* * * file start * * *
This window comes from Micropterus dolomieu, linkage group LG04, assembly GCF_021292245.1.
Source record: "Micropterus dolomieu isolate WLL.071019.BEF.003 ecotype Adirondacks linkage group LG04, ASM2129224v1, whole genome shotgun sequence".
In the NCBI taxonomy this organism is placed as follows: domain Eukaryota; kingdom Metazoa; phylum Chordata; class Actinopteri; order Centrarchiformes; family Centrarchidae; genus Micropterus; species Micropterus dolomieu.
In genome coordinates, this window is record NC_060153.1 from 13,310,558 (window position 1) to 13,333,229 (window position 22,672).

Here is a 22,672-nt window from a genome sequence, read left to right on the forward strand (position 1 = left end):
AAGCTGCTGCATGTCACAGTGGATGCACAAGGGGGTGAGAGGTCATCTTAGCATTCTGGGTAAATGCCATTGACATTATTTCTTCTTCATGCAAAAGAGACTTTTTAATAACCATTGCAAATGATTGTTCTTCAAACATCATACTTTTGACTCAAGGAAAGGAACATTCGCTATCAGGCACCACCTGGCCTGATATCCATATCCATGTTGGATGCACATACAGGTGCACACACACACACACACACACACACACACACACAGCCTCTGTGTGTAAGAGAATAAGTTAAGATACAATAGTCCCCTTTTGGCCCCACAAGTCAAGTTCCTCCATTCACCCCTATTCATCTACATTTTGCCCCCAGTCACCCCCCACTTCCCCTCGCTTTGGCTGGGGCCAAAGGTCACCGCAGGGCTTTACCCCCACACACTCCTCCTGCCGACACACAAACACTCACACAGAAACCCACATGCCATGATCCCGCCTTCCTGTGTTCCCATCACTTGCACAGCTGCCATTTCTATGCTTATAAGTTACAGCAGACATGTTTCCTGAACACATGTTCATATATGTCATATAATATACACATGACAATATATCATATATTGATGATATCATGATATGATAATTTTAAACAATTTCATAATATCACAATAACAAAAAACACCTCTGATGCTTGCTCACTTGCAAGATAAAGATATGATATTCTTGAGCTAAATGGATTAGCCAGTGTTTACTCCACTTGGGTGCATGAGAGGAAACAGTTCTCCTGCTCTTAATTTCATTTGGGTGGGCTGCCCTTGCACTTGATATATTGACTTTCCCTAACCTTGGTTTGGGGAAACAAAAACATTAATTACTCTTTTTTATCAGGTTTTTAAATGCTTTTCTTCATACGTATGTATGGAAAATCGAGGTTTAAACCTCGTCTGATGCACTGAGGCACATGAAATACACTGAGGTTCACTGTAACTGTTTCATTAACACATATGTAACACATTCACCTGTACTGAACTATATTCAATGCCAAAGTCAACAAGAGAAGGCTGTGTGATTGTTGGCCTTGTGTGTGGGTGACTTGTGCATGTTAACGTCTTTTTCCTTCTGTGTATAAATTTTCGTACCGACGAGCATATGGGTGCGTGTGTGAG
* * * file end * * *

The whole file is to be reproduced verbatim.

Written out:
This window comes from Micropterus dolomieu, linkage group LG04, assembly GCF_021292245.1.
Source record: "Micropterus dolomieu isolate WLL.071019.BEF.003 ecotype Adirondacks linkage group LG04, ASM2129224v1, whole genome shotgun sequence".
In the NCBI taxonomy this organism is placed as follows: domain Eukaryota; kingdom Metazoa; phylum Chordata; class Actinopteri; order Centrarchiformes; family Centrarchidae; genus Micropterus; species Micropterus dolomieu.
In genome coordinates, this window is record NC_060153.1 from 13,310,558 (window position 1) to 13,333,229 (window position 22,672).

Here is a 22,672-nt window from a genome sequence, read left to right on the forward strand (position 1 = left end):
AAGCTGCTGCATGTCACAGTGGATGCACAAGGGGGTGAGAGGTCATCTTAGCATTCTGGGTAAATGCCATTGACATTATTTCTTCTTCATGCAAAAGAGACTTTTTAATAACCATTGCAAATGATTGTTCTTCAAACATCATACTTTTGACTCAAGGAAAGGAACATTCGCTATCAGGCACCACCTGGCCTGATATCCATATCCATGTTGGATGCACATACAGGTGCACACACACACACACACACACACACACACACACAGCCTCTGTGTGTAAGAGAATAAGTTAAGATACAATAGTCCCCTTTTGGCCCCACAAGTCAAGTTCCTCCATTCACCCCTATTCATCTACATTTTGCCCCCAGTCACCCCCCACTTCCCCTCGCTTTGGCTGGGGCCAAAGGTCACCGCAGGGCTTTACCCCCACACACTCCTCCTGCCGACACACAAACACTCACACAGAAACCCACATGCCATGATCCCGCCTTCCTGTGTTCCCATCACTTGCACAGCTGCCATTTCTATGCTTATAAGTTACAGCAGACATGTTTCCTGAACACATGTTCATATATGTCATATAATATACACATGACAATATATCATATATTGATGATATCATGATATGATAATTTTAAACAATTTCATAATATCACAATAACAAAAAACACCTCTGATGCTTGCTCACTTGCAAGATAAAGATATGATATTCTTGAGCTAAATGGATTAGCCAGTGTTTACTCCACTTGGGTGCATGAGAGGAAACAGTTCTCCTGCTCTTAATTTCATTTGGGTGGGCTGCCCTTGCACTTGATATATTGACTTTCCCTAACCTTGGTTTGGGGAAACAAAAACATTAATTACTCTTTTTTATCAGGTTTTTAAATGCTTTTCTTCATACGTATGTATGGAAAATCGAGGTTTAAACCTCGTCTGATGCACTGAGGCACATGAAATACACTGAGGTTCACTGTAACTGTTTCATTAACACATATGTAACACATTCACCTGTACTGAACTATATTCAATGCCAAAGTCAACAAGAGAAGGCTGTGTGATTGTTGGCCTTGTGTGTGGGTGACTTGTGCATGTTAACGTCTTTTTCCTTCTGTGTATAAATTTTCGTACCGACGAGCATATGGGTGCGTGTGTGAG